RESULTS: For the initial objective assessment of OD, it is recommended to perform either a functional endoscopic evaluation of swallowing (FEES) or a videofluoroscopic swallowing study (VFSS). FEES is the more popular investigation given its increased ease of use and accessibility. When evaluating for the presence of aspiration during the objective evaluation of OD, it is recommended to perform either a FEES or a VFSS. In this case, FEES is the favored investigation given its likely increased sensitivity. In order to highlight the presence of oropharyngeal food residue following the deglutition process, it is recommended to perform either a FEES or a VFSS; FEES likely being the more sensitive investigation while VFSS allows a better quantification of the amount of pharyngeal residue. Is it also recommended to objectify the quality of the deglutition process by means of a score during the objective evaluation of OD. Finally, it is recommended to utilize a self-evaluation questionnaire during research studies exploring the deglutition process.

Copyright © 2018 Elsevier Masson SAS. All rights reserved.


Home-Based Orolingual Exercise Improves the Coordination of Swallowing and Respiration in Early Parkinson Disease: A Quasi-Experimental Before-and-After Exercise Program Study

Front Neurol. 2018 Jul 30;9:624. doi: 10.3389/fneur.2018.00624. eCollection 2018.


Introduction: The coordination of swallowing and respiration is important for safety swallowing without aspiration. This coordination was affected in Parkinson disease (PD). A noninvasive assessment tool was used to investigate the effect of an easy-to-perform and device-free home-based orolingual exercise (OLE) program on swallowing and respiration coordination in patients with early-stage PD. Materials and Methods: This study had a quasi-experimental before-and-after exercise program design. Twenty six patients with early-stage PD who were aged 62.12 ± 8.52 years completed a 12-week home-based OLE program. A noninvasive assessment tool was used to evaluate swallowing and respiration. For each patient, we recorded and analyzed 15 swallows (3 repeats of 5 water boluses: 1, 3, 5, 10, and 20 mL) before and after the home-based OLE program. Oropharyngeal swallowing and its coordination with respiration were the outcome measures. The frequency of piecemeal deglutition, pre- and post-swallowing respiratory phase patterns, and parameters of oropharyngeal swallowing and respiratory signals (swallowing respiratory pause [SRP], onset latency [OL], total excursion time [TET], excursion time [ET], second deflexion, amplitude, and duration of submental sEMG activity, and amplitude of laryngeal excursion) were examined. Results: The rate of piecemeal deglutition decreased significantly when swallowing 10- and 20-mL water boluses after the program. In the 1-mL water bolus swallowing trial, the rate of protective pre- and post-swallowing respiratory phase patterns was significantly higher after the program. For the parameters of oropharyngeal swallowing and respiratory signals, only the amplitude of laryngeal excursion was significantly lower after the program. Moreover, the volume of the water bolus significantly affected the SRP and duration of submental sEMG when patients swallowed three small water bolus volumes (1, 3, and 5 mL). Conclusion: The home-based OLE program improved swallowing and its coordination with respiration in patients with early-stage PD, as revealed using a noninvasive method. This OLE program can serve as a home-based program to improve swallowing and respiration coordination in patients with early-stage PD.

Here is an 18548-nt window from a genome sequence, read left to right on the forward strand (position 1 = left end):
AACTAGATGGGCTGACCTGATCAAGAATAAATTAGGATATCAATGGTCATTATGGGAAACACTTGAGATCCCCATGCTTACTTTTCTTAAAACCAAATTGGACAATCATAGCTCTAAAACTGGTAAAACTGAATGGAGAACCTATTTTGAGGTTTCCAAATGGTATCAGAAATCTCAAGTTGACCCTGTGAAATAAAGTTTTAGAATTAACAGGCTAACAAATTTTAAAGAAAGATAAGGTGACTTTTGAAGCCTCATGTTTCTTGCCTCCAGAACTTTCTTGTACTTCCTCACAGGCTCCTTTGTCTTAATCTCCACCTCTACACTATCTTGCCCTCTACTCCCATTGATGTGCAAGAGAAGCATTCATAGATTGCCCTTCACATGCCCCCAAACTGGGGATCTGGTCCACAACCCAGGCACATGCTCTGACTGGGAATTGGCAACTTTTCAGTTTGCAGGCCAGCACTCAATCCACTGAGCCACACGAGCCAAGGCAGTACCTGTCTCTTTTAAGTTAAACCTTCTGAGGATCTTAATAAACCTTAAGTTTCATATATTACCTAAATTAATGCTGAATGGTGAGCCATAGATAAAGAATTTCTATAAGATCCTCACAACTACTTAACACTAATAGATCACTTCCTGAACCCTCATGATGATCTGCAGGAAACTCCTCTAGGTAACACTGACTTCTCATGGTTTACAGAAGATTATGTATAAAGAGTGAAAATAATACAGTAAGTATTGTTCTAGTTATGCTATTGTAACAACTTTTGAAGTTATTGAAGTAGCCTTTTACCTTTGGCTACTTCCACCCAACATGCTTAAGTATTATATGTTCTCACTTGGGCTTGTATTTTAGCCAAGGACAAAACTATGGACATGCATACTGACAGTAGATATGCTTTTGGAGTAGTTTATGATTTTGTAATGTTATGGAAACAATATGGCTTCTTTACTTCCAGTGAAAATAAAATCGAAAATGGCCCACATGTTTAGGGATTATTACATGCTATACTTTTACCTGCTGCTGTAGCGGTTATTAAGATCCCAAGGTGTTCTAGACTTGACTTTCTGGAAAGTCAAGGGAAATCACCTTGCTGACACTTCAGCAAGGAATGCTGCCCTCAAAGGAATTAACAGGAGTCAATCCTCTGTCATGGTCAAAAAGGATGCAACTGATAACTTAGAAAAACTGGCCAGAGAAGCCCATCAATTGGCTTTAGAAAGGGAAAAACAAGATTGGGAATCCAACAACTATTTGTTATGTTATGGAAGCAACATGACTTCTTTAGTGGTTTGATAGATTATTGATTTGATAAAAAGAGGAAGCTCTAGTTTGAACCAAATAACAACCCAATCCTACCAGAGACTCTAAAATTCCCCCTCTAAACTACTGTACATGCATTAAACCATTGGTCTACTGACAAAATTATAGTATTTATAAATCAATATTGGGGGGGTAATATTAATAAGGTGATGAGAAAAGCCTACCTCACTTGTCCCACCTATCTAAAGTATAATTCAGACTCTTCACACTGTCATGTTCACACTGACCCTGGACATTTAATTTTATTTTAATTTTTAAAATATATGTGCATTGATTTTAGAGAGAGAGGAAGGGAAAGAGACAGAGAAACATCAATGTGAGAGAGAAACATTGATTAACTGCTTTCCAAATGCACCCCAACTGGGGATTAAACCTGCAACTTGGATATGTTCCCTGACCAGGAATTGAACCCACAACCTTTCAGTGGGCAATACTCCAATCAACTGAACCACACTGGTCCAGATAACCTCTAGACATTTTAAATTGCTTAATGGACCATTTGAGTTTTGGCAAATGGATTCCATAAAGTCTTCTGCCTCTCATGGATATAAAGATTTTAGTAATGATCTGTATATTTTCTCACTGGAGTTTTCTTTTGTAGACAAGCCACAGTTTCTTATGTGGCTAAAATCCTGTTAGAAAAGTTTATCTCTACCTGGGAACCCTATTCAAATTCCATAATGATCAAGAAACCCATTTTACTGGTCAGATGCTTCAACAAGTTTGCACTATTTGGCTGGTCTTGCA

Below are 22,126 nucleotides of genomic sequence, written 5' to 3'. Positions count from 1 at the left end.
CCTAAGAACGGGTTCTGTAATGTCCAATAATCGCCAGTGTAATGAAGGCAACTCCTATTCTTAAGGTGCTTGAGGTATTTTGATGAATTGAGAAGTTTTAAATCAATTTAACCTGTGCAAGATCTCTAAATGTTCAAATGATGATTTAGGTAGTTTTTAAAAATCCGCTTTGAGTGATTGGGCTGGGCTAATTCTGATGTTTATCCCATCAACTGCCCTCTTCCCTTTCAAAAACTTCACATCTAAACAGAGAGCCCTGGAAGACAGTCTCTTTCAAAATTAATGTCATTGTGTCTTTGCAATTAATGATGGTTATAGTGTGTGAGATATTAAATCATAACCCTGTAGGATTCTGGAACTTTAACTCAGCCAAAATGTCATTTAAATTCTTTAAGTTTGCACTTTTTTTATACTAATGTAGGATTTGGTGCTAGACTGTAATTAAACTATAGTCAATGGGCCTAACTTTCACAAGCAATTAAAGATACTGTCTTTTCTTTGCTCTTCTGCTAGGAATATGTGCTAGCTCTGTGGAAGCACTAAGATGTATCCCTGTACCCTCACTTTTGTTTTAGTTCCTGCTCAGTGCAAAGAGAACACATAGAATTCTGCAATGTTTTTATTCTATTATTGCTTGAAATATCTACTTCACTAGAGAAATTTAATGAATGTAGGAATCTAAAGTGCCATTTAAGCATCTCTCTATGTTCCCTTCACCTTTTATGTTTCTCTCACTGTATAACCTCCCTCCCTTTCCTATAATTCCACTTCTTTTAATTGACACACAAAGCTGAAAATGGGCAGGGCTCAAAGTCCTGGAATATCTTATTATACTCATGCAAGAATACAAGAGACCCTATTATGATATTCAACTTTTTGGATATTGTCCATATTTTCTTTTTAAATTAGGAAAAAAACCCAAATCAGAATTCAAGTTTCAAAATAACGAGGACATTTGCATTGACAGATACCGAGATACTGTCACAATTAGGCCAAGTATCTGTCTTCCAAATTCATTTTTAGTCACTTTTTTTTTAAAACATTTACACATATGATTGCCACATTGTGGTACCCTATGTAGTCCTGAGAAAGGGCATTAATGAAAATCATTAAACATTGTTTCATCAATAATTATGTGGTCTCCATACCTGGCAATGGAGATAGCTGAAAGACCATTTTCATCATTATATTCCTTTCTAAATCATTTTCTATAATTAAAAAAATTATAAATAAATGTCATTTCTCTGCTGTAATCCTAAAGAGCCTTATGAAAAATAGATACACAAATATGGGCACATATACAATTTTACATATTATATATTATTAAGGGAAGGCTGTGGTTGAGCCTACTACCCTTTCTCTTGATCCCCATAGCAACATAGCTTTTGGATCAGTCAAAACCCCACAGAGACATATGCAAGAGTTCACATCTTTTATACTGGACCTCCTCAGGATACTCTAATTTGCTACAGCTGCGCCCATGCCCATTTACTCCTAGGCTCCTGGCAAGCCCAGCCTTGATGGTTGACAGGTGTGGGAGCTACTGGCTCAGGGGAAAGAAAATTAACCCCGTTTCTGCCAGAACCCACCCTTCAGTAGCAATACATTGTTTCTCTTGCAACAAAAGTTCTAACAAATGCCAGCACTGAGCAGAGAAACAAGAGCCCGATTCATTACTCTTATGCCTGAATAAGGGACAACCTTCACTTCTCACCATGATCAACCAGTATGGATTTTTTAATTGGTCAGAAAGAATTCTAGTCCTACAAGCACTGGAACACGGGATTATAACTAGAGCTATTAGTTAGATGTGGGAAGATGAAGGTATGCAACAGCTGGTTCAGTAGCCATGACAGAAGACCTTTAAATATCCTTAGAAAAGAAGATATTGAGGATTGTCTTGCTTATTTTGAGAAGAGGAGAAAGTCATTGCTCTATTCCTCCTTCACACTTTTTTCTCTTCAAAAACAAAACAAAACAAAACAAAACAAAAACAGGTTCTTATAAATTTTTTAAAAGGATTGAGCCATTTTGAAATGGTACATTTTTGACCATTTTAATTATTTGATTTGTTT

Post-extubation Dysphagia: Does Timing of Evaluation Matter?

Marvin S1, Thibeault S2, Ehlenbach WJ3.

Dysphagia. 2018 Jul 24. doi: 10.1007/s00455-018-9926-3. [Epub ahead of print]